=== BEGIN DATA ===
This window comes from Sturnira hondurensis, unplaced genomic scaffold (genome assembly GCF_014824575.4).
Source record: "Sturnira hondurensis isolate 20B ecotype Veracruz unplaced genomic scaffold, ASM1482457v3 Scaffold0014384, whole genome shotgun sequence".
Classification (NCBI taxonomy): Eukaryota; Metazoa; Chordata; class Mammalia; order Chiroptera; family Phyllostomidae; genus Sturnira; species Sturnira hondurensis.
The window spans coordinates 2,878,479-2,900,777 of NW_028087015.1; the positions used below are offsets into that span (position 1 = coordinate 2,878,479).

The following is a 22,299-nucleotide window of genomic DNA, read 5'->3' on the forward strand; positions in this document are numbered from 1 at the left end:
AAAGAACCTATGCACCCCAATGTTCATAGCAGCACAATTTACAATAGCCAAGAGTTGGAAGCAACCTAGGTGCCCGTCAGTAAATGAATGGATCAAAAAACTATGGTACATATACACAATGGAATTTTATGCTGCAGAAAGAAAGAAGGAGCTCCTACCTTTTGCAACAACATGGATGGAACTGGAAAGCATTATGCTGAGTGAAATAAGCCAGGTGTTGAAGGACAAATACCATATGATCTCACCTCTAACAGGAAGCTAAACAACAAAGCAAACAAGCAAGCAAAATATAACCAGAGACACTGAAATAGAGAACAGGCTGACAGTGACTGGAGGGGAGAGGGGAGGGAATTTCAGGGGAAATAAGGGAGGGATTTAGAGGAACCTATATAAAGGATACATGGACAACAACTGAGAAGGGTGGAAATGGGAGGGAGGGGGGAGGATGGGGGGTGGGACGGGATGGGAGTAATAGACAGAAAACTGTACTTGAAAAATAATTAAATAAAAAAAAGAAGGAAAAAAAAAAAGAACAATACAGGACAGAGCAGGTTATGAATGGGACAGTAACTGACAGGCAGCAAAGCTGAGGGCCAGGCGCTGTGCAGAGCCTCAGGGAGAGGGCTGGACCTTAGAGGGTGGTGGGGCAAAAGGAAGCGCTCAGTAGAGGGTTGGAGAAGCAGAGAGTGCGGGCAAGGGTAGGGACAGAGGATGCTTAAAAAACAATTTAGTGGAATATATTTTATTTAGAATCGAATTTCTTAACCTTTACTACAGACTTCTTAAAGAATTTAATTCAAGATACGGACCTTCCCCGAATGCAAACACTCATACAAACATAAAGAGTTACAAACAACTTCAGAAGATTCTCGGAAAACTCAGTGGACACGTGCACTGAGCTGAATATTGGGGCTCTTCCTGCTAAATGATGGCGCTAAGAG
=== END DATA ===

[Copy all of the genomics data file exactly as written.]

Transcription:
This window comes from Sturnira hondurensis, unplaced genomic scaffold (genome assembly GCF_014824575.4).
Source record: "Sturnira hondurensis isolate 20B ecotype Veracruz unplaced genomic scaffold, ASM1482457v3 Scaffold0014384, whole genome shotgun sequence".
Classification (NCBI taxonomy): Eukaryota; Metazoa; Chordata; class Mammalia; order Chiroptera; family Phyllostomidae; genus Sturnira; species Sturnira hondurensis.
The window spans coordinates 2,878,479-2,900,777 of NW_028087015.1; the positions used below are offsets into that span (position 1 = coordinate 2,878,479).

The following is a 22,299-nucleotide window of genomic DNA, read 5'->3' on the forward strand; positions in this document are numbered from 1 at the left end:
AAAGAACCTATGCACCCCAATGTTCATAGCAGCACAATTTACAATAGCCAAGAGTTGGAAGCAACCTAGGTGCCCGTCAGTAAATGAATGGATCAAAAAACTATGGTACATATACACAATGGAATTTTATGCTGCAGAAAGAAAGAAGGAGCTCCTACCTTTTGCAACAACATGGATGGAACTGGAAAGCATTATGCTGAGTGAAATAAGCCAGGTGTTGAAGGACAAATACCATATGATCTCACCTCTAACAGGAAGCTAAACAACAAAGCAAACAAGCAAGCAAAATATAACCAGAGACACTGAAATAGAGAACAGGCTGACAGTGACTGGAGGGGAGAGGGGAGGGAATTTCAGGGGAAATAAGGGAGGGATTTAGAGGAACCTATATAAAGGATACATGGACAACAACTGAGAAGGGTGGAAATGGGAGGGAGGGGGGAGGATGGGGGGTGGGACGGGATGGGAGTAATAGACAGAAAACTGTACTTGAAAAATAATTAAATAAAAAAAAGAAGGAAAAAAAAAAAGAACAATACAGGACAGAGCAGGTTATGAATGGGACAGTAACTGACAGGCAGCAAAGCTGAGGGCCAGGCGCTGTGCAGAGCCTCAGGGAGAGGGCTGGACCTTAGAGGGTGGTGGGGCAAAAGGAAGCGCTCAGTAGAGGGTTGGAGAAGCAGAGAGTGCGGGCAAGGGTAGGGACAGAGGATGCTTAAAAAACAATTTAGTGGAATATATTTTATTTAGAATCGAATTTCTTAACCTTTACTACAGACTTCTTAAAGAATTTAATTCAAGATACGGACCTTCCCCGAATGCAAACACTCATACAAACATAAAGAGTTACAAACAACTTCAGAAGATTCTCGGAAAACTCAGTGGACACGTGCACTGAGCTGAATATTGGGGCTCTTCCTGCTAAATGATGGCGCTAAGAG